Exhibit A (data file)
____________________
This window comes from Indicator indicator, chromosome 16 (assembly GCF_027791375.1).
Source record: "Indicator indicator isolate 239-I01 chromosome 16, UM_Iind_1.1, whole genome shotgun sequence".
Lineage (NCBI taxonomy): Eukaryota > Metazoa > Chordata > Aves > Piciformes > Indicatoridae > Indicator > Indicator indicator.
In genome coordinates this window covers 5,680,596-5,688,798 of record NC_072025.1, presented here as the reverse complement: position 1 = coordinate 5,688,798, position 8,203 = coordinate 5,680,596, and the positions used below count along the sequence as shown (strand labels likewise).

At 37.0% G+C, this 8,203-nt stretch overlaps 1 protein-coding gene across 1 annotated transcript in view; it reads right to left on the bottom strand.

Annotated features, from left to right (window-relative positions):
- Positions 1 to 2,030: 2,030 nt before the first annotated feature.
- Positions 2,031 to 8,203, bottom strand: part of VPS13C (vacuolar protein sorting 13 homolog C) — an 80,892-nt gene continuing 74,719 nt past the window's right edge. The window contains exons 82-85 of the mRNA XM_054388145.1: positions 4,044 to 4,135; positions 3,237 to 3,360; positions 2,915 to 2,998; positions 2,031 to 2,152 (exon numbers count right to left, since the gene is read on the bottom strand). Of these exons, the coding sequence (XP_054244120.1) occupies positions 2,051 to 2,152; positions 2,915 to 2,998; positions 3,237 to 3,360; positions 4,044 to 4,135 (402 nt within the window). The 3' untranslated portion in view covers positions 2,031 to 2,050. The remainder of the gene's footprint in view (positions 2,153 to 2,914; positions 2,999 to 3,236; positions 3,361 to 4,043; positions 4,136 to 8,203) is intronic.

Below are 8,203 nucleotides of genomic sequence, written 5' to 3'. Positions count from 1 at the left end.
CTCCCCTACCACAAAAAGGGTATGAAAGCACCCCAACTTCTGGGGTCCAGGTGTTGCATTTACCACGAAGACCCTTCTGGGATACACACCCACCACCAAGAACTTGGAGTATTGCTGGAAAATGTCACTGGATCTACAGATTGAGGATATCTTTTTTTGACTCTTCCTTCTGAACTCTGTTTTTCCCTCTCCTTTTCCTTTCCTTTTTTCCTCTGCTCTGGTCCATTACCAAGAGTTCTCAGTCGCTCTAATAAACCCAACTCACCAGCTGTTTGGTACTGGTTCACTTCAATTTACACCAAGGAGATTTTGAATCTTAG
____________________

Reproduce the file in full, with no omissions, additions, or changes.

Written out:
This window comes from Indicator indicator, chromosome 16 (assembly GCF_027791375.1).
Source record: "Indicator indicator isolate 239-I01 chromosome 16, UM_Iind_1.1, whole genome shotgun sequence".
Lineage (NCBI taxonomy): Eukaryota > Metazoa > Chordata > Aves > Piciformes > Indicatoridae > Indicator > Indicator indicator.
In genome coordinates this window covers 5,680,596-5,688,798 of record NC_072025.1, presented here as the reverse complement: position 1 = coordinate 5,688,798, position 8,203 = coordinate 5,680,596, and the positions used below count along the sequence as shown (strand labels likewise).

At 37.0% G+C, this 8,203-nt stretch overlaps 1 protein-coding gene across 1 annotated transcript in view; it reads right to left on the bottom strand.

Annotated features, from left to right (window-relative positions):
- Positions 1 to 2,030: 2,030 nt before the first annotated feature.
- Positions 2,031 to 8,203, bottom strand: part of VPS13C (vacuolar protein sorting 13 homolog C) — an 80,892-nt gene continuing 74,719 nt past the window's right edge. The window contains exons 82-85 of the mRNA XM_054388145.1: positions 4,044 to 4,135; positions 3,237 to 3,360; positions 2,915 to 2,998; positions 2,031 to 2,152 (exon numbers count right to left, since the gene is read on the bottom strand). Of these exons, the coding sequence (XP_054244120.1) occupies positions 2,051 to 2,152; positions 2,915 to 2,998; positions 3,237 to 3,360; positions 4,044 to 4,135 (402 nt within the window). The 3' untranslated portion in view covers positions 2,031 to 2,050. The remainder of the gene's footprint in view (positions 2,153 to 2,914; positions 2,999 to 3,236; positions 3,361 to 4,043; positions 4,136 to 8,203) is intronic.

Below are 8,203 nucleotides of genomic sequence, written 5' to 3'. Positions count from 1 at the left end.
CTCCCCTACCACAAAAAGGGTATGAAAGCACCCCAACTTCTGGGGTCCAGGTGTTGCATTTACCACGAAGACCCTTCTGGGATACACACCCACCACCAAGAACTTGGAGTATTGCTGGAAAATGTCACTGGATCTACAGATTGAGGATATCTTTTTTTGACTCTTCCTTCTGAACTCTGTTTTTCCCTCTCCTTTTCCTTTCCTTTTTTCCTCTGCTCTGGTCCATTACCAAGAGTTCTCAGTCGCTCTAATAAACCCAACTCACCAGCTGTTTGGTACTGGTTCACTTCAATTTACACCAAGGAGATTTTGAATCTTAG